Domestic Bank Regulation and Financial Crises : Theory and Empirical Evidence From East Asia

Author/Editor:

Kenneth Kletzer ; Robert Dekle

Publication Date:

May 1, 2001

Electronic Access:

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Disclaimer: This Working Paper should not be reported as representing the views of the IMF.The views expressed in this Working Paper are those of the author(s) and do not necessarily represent those of the IMF or IMF policy. Working Papers describe research in progress by the author(s) and are published to elicit comments and to further debate

Summary:

A model of the domestic financial intermediation of foreign capital inflows based on agency costs is developed for studying financial crises in emerging markets. In equilibrium, the banking system becomes progressively more fragile under imperfect prudential regulation and public sector loan guarantees until a crisis occurs with a sudden reversal of capital flows. The crisis evolves endogenously as the banking system becomes increasingly vulnerable through the renegotiation of loans after idiosyncratic firm-specific revenue shocks. The model generates dynamic relationships between foreign capital inflows, domestic investment, corporate debt and equity values in an endogenous growth model. The model's assumptions and implications for the behavior of the economy before and after crisis are compared to the experience of five East Asian economies. The case studies compare three that suffered a crisis or near-crisis, Thailand and Malaysia, to two that did not, Taiwan Province of China and Singapore, and lend support to the model.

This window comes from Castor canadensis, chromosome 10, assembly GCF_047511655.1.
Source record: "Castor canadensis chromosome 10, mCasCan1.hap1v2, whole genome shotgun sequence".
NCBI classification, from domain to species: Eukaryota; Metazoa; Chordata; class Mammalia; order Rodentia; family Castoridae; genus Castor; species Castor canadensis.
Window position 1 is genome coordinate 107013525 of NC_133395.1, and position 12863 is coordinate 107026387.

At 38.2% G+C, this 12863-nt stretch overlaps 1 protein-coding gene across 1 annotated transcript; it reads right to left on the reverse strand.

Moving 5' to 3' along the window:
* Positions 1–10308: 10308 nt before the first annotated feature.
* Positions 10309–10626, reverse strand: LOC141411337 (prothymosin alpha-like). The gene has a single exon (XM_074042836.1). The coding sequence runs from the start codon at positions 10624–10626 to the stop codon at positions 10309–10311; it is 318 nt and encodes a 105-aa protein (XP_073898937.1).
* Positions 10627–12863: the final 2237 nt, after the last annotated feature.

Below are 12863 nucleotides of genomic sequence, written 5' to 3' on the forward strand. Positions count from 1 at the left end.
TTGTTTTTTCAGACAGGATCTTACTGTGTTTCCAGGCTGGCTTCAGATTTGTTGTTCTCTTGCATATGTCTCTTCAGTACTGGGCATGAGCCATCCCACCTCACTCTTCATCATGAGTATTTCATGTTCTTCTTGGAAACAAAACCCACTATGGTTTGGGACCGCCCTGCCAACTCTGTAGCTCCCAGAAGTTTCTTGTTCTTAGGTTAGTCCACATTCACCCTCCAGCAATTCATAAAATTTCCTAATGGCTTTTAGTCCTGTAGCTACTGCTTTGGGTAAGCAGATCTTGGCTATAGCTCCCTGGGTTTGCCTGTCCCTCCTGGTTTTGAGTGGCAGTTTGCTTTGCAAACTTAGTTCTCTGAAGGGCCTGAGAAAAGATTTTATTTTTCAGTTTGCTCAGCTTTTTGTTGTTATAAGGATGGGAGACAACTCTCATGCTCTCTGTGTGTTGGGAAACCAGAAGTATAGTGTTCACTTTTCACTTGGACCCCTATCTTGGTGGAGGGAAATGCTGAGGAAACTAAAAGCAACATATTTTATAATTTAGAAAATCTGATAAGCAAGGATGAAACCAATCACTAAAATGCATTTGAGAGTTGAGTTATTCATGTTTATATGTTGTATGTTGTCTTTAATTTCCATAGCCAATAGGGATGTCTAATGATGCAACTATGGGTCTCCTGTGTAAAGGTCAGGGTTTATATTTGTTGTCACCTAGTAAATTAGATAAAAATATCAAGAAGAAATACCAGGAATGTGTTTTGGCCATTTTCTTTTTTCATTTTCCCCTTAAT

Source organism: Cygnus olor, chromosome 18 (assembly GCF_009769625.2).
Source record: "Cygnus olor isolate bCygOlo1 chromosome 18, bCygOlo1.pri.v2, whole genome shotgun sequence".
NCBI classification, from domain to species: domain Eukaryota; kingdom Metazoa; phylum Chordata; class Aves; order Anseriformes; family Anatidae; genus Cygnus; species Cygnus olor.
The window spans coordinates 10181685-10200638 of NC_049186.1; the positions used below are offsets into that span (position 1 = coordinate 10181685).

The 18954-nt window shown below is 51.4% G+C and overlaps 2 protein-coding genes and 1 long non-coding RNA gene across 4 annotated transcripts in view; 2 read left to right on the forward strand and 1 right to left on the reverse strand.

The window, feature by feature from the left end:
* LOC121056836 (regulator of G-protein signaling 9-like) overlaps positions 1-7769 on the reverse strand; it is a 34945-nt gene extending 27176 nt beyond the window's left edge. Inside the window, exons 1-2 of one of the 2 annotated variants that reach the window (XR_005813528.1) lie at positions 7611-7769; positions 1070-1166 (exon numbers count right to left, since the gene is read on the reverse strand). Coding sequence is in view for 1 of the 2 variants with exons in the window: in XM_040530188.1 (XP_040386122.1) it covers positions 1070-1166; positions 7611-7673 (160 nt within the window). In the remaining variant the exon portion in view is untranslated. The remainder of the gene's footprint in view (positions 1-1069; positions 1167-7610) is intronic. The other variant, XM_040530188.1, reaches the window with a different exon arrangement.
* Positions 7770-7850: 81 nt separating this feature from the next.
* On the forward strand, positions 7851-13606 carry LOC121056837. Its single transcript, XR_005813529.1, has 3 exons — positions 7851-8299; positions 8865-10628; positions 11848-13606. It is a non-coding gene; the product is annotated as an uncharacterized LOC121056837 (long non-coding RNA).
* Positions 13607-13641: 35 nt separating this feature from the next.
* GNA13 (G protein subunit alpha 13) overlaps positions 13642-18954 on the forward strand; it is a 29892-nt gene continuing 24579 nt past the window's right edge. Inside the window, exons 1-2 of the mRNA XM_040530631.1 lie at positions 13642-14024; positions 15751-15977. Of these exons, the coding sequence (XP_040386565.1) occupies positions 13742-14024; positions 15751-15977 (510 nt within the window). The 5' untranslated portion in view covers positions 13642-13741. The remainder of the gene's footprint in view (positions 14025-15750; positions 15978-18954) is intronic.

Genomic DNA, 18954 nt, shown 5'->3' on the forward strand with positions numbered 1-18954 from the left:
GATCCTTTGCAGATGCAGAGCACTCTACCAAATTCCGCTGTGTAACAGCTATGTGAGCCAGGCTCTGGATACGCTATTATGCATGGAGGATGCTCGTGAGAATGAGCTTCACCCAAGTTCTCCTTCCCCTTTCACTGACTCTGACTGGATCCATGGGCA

Series:

Working Paper No. 01/63

Subject:

English

Publication Date:

May 1, 2001

ISBN/ISSN:

9781451848427/1018-5941

Stock No:

WPIEA0632001

Price:

$15.00 (Academic Rate:$15.00)

Format:

Paper

Pages:

50

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